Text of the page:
There’s a paradox in technology. For something new to become widespread, familiar, and mass-market, it must create enough novelty and curiosity to draw people’s attention. But novelty alone is not enough to reach saturation. To permeate life, a technology must elicit more than novelty and curiosity in its users. It must become ordinary. It must recede into the background, where it continues to run but ceases to be noticed by the humans who made it pervasive.
This is the story of all successful technologies. The locomotive, airplane, and automobile. The electric light, the telephone, the washing machine, the personal computer. So humdrum are these once-revolutionary machines that no one gives them a second thought, unless they break down.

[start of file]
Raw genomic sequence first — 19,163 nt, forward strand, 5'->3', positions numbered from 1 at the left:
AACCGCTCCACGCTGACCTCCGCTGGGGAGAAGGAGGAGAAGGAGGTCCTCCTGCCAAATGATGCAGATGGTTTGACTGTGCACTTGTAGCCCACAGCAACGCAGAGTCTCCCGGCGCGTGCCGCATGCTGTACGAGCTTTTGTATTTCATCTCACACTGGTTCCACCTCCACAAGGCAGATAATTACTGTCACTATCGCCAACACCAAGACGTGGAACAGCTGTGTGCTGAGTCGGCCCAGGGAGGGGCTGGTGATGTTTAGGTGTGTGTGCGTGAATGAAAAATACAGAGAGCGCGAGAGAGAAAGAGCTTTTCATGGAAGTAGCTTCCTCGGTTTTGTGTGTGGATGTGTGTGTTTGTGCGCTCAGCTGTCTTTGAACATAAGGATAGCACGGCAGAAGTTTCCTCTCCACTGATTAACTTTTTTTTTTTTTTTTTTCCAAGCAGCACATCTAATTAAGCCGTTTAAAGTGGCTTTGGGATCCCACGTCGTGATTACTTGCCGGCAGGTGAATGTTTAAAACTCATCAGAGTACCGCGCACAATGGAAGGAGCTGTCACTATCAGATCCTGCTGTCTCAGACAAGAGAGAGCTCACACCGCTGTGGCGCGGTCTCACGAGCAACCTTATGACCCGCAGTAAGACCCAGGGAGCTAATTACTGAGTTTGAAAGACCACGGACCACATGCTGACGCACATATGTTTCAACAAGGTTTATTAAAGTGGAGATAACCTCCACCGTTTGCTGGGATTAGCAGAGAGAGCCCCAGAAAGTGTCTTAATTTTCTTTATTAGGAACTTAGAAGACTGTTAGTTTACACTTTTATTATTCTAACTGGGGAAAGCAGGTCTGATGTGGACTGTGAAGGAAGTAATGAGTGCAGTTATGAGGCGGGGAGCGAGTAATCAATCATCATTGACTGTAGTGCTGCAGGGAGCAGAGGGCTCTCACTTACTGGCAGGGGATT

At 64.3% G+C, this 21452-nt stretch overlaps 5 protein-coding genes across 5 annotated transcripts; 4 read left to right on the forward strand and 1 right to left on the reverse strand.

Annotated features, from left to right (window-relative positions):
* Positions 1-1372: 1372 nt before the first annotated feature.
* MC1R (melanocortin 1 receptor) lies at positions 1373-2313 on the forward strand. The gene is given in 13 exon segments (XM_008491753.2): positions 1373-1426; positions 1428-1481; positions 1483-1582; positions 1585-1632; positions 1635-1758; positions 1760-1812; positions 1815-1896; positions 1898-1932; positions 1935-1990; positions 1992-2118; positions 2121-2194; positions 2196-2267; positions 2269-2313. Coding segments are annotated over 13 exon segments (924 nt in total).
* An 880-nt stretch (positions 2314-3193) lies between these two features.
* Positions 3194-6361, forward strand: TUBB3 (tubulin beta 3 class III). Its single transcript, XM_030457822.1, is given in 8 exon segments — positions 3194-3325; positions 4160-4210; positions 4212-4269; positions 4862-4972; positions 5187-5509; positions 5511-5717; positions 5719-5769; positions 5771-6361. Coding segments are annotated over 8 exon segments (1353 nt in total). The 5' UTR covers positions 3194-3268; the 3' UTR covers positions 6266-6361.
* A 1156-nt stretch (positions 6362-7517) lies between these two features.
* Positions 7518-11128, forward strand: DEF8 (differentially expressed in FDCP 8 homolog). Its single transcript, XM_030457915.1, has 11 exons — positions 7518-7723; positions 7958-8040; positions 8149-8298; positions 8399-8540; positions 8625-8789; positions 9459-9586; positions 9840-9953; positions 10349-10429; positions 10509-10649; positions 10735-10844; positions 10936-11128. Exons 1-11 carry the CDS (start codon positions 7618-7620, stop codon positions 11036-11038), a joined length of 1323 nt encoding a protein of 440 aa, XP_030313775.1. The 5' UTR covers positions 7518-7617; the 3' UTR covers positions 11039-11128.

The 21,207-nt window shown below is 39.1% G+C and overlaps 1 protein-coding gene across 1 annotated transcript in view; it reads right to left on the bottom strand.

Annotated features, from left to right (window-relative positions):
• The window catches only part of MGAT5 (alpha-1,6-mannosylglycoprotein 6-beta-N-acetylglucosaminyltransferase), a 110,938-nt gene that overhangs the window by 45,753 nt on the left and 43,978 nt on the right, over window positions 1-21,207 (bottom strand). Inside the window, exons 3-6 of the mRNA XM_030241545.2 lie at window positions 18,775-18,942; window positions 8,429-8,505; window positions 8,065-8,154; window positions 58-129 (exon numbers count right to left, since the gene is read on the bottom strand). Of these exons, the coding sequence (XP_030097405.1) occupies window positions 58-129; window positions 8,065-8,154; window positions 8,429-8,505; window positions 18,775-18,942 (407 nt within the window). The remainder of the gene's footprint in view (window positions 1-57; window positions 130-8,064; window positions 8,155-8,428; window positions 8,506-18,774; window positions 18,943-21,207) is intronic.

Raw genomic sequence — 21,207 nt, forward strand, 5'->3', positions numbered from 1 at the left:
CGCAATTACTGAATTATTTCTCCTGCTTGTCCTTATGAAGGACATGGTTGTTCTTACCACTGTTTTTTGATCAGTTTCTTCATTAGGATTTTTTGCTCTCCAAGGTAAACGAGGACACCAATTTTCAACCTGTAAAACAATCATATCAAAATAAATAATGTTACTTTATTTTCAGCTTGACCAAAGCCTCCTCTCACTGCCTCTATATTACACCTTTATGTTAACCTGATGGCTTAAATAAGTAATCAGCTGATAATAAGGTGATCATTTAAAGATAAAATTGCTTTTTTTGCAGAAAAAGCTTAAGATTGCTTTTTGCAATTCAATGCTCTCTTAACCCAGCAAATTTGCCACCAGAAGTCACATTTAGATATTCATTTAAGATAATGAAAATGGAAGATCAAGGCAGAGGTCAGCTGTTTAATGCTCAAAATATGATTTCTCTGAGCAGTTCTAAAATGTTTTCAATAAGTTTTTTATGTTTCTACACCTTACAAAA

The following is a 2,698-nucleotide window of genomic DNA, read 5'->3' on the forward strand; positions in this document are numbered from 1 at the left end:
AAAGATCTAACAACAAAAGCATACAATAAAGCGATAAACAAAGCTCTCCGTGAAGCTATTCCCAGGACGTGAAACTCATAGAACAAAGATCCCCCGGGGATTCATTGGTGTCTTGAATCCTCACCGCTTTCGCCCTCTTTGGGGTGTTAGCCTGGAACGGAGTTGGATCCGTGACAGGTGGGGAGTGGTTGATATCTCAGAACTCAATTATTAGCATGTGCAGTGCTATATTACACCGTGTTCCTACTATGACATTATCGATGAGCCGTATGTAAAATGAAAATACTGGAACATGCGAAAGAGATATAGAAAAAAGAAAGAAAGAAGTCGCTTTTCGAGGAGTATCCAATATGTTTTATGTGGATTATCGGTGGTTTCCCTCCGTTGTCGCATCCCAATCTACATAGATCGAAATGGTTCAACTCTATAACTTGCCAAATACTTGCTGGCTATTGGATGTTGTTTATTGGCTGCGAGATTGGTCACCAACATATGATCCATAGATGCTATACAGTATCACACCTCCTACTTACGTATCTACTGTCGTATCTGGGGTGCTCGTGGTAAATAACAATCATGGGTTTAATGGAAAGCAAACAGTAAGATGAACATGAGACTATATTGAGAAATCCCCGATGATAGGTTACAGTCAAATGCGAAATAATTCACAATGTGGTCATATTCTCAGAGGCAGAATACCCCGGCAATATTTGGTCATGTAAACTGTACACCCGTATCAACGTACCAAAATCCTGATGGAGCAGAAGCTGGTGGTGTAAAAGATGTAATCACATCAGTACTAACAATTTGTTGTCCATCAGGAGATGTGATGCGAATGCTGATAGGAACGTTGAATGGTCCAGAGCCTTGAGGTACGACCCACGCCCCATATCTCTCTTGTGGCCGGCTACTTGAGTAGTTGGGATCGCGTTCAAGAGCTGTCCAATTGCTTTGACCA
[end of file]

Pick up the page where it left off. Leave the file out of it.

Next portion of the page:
Ten years after its introduction, the iPhone—and the smartphone category it created—is starting to recede into the background. Apple has sold a billion of the things alone. Android devices account for a billion and a half smartphone users. Glass-and-metal rectangles fill hands, lounge on tables, tuck in pockets, illuminate faces. Like toasters and gas stations, like bus ads and Starbucks, anywhere you look you’ll see an iPhone.
Now that the iPhone is everywhere, it can finally disappear.